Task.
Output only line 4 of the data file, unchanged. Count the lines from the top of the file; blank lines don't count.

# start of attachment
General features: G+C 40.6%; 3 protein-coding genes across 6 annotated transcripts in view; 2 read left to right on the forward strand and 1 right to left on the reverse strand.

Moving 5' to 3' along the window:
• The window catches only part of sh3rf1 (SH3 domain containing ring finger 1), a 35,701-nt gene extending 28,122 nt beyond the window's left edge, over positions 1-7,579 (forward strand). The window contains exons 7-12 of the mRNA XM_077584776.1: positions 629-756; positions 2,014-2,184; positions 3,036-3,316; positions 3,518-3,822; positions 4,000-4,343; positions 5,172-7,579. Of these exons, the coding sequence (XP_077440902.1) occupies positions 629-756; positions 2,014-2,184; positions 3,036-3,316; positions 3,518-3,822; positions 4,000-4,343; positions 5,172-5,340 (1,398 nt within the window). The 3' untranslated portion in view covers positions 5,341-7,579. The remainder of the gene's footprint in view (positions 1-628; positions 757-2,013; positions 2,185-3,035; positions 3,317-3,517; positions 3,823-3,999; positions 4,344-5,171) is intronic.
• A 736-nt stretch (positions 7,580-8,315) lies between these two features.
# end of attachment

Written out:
• A 736-nt stretch (positions 7,580-8,315) lies between these two features.